A Detour though Norway’s Tourist Roads

Jordan Hruska reports on a symposium in New York that highlighted the Norwegian government’s initiative to create tourist infrastructure with little impact but lots of style.

A stairway in Nappskaret. Image courtesy of Sivilarkitekt MNAL.

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Last week, the Guggenheim Museum in New York held a symposium to celebrate the closing of the exhibit Detour (which was on view at Parsons School of Design) and had showcased examples of innovative infrastructural sites along Norway’s new tourism roads. Undertaken by the Norwegian Tourism Board in 1998, the National Tourist Roads endeavor will eventually comprise 18 different roadways along which contemporary artists and architects have designed infrastructural sites. Six are open and the rest will be completed by 2016.

The symposium mostly featured speakers involved with the projects, including a keynote lecture from Swiss architect and 2009 Pritzker Prize winner Peter Zumthor. Svein Rønning, artist and head of the Arts Council for the National Tourist Roads Project, opened the symposium with slides that introduced the audience to the various built projects in their natural settings. These weren’t multi-lane highways – they were patient little roads, snaking around the Norway’s looming geological wonders. Although there were plenty of detailed images, in even the most gracious of panoramas presented the audience was forced to squint to see where exactly these buildings and projects were located. “Mark Dion’s project would be right about here,” said Rønning as he pointed to a void of mountainside greenery. Unlike the garish roadside oddities that scream at drivers in America, discretion was part of the idea for Rønning.

The general thinking has been that for transportation infrastructure to properly function, it must be as streamlined and ostensible as possible. But what if the psychology were the other way around? What if infrastructure challenged its users, instead of pandering to them? Rønning begged these questions with his presentation by calling the National Tourist Roads projects “question marks” in the landscape, inviting travelers to abandon their cars and venture into the Norwegian wilds. One such venture was the roadside stairway pictured above, which inches up a former hill (that had been severed by the road’s engineers) and leads to a pathway that disappeared past a waterside bluff into the forest. Architect, Einar Jarmund, principal of Jarmund/Vigsnæs, later presented his images of this project along the Lofoten Tourist Road, explaining how the path possessed no traditional semiotic indicators; no sign, no instruction – only the curious color of bright yellow, represented in path’s railing, seen from the road’s approach as a horizontal lightening bolt across the landscape. The gesture was simple yet seductive.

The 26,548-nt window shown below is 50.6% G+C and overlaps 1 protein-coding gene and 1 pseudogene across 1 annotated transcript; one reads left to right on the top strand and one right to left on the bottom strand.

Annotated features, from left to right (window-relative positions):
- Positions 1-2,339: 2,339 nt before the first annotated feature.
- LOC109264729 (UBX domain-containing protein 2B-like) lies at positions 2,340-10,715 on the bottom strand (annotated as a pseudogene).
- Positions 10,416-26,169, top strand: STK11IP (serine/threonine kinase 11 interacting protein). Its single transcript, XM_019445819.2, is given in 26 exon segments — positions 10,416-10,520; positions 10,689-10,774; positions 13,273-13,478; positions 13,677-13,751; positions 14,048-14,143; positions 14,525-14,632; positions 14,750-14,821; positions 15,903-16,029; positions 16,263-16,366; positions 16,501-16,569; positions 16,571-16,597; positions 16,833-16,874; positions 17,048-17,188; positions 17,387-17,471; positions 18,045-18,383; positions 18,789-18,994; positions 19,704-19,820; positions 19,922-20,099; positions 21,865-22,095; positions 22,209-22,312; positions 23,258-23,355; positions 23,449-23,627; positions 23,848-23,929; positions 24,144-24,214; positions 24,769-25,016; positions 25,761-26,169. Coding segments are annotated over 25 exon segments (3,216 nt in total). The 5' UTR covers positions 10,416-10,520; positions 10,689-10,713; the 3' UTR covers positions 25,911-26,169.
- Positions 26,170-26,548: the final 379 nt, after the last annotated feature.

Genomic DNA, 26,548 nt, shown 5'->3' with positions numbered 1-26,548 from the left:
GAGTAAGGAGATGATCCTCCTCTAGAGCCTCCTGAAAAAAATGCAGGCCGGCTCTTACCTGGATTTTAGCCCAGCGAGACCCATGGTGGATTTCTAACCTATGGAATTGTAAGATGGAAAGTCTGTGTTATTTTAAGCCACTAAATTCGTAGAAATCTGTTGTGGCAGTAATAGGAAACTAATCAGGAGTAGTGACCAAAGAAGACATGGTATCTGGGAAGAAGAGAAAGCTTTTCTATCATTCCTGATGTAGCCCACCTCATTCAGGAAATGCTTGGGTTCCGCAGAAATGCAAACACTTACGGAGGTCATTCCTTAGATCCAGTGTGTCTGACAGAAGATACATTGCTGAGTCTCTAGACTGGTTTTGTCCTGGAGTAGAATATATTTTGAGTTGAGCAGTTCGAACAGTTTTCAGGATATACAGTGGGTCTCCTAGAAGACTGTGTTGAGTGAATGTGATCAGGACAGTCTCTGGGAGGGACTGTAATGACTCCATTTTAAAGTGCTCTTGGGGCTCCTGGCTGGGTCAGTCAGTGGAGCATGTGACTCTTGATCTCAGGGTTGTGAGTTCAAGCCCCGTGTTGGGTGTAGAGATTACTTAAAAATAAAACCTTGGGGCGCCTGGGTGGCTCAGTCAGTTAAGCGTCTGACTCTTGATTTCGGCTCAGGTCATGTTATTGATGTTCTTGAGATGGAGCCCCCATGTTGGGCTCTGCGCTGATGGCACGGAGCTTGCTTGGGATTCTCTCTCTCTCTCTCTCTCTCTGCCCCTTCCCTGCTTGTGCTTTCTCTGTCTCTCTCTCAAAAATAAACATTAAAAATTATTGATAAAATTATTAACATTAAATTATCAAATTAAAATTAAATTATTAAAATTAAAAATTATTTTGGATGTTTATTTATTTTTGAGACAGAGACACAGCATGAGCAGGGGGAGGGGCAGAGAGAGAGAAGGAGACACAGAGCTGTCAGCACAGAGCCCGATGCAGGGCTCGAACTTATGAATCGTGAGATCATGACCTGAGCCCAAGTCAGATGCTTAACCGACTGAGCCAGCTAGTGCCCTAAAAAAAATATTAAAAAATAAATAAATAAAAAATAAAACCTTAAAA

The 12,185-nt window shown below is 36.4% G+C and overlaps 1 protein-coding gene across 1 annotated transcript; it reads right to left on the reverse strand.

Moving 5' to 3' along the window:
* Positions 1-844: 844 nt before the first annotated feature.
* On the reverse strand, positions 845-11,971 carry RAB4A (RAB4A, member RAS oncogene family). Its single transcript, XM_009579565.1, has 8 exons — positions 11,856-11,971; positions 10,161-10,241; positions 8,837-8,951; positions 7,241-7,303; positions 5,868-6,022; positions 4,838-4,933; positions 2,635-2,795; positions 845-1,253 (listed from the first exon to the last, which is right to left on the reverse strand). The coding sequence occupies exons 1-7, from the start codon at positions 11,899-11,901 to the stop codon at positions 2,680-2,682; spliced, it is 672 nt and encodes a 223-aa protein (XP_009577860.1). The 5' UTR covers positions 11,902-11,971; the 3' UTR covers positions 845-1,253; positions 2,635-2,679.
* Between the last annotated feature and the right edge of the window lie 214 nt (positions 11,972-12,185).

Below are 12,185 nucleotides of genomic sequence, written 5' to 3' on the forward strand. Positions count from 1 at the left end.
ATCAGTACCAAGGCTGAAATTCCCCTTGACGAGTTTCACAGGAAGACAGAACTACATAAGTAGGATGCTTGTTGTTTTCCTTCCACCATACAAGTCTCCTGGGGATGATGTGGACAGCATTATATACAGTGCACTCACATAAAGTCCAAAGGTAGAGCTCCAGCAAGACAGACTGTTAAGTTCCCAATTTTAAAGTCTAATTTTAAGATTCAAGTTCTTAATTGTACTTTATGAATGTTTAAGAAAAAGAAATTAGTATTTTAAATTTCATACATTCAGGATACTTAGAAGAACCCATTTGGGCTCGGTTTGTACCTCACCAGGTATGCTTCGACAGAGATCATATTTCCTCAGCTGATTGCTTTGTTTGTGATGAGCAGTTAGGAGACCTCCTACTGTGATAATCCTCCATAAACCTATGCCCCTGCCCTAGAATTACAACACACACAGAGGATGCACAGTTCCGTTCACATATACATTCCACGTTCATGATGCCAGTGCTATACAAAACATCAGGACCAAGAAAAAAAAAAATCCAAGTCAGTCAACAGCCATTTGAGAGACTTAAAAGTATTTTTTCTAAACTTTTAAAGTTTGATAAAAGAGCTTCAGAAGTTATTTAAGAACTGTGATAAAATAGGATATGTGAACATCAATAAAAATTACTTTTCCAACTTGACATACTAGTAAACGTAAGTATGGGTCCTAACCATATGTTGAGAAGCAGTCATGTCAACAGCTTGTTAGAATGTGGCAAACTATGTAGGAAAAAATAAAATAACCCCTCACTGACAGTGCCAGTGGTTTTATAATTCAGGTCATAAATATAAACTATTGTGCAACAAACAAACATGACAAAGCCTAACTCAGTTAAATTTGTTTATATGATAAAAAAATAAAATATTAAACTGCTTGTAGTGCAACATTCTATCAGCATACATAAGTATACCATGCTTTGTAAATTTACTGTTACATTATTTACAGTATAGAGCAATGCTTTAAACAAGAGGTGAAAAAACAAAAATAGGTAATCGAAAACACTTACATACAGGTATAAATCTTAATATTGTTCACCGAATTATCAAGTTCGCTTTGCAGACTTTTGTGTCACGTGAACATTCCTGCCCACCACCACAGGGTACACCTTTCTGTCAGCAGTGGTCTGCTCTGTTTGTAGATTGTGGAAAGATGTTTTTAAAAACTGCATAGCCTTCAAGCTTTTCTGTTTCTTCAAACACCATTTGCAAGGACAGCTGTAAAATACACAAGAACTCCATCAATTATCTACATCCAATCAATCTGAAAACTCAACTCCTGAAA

This effort has given younger architects and artists the opportunity to realize their first public works; Rønning argued that they were more likely to take risks, which were encouraged. They joined more established contemporary artists such as Mark Dion and Fischli & Weiss along with the senior firms Snøhetta and Peter Zumthor’s. Zumthor showed slides of his collaboration with artist Louise Bourgeois on a memorial that remembered those who perished during a spate of witch burnings in Steineset. Currently being constructed, its two buildings, one elongated, and another a cubic pavilion, sit in snow banks along the waterfront, just outside the town. Though one building shimmers in the night with lights for each of the dead, and the other endures with an eternal flame, there’s no real path to get there.

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Tags: new york citytourism

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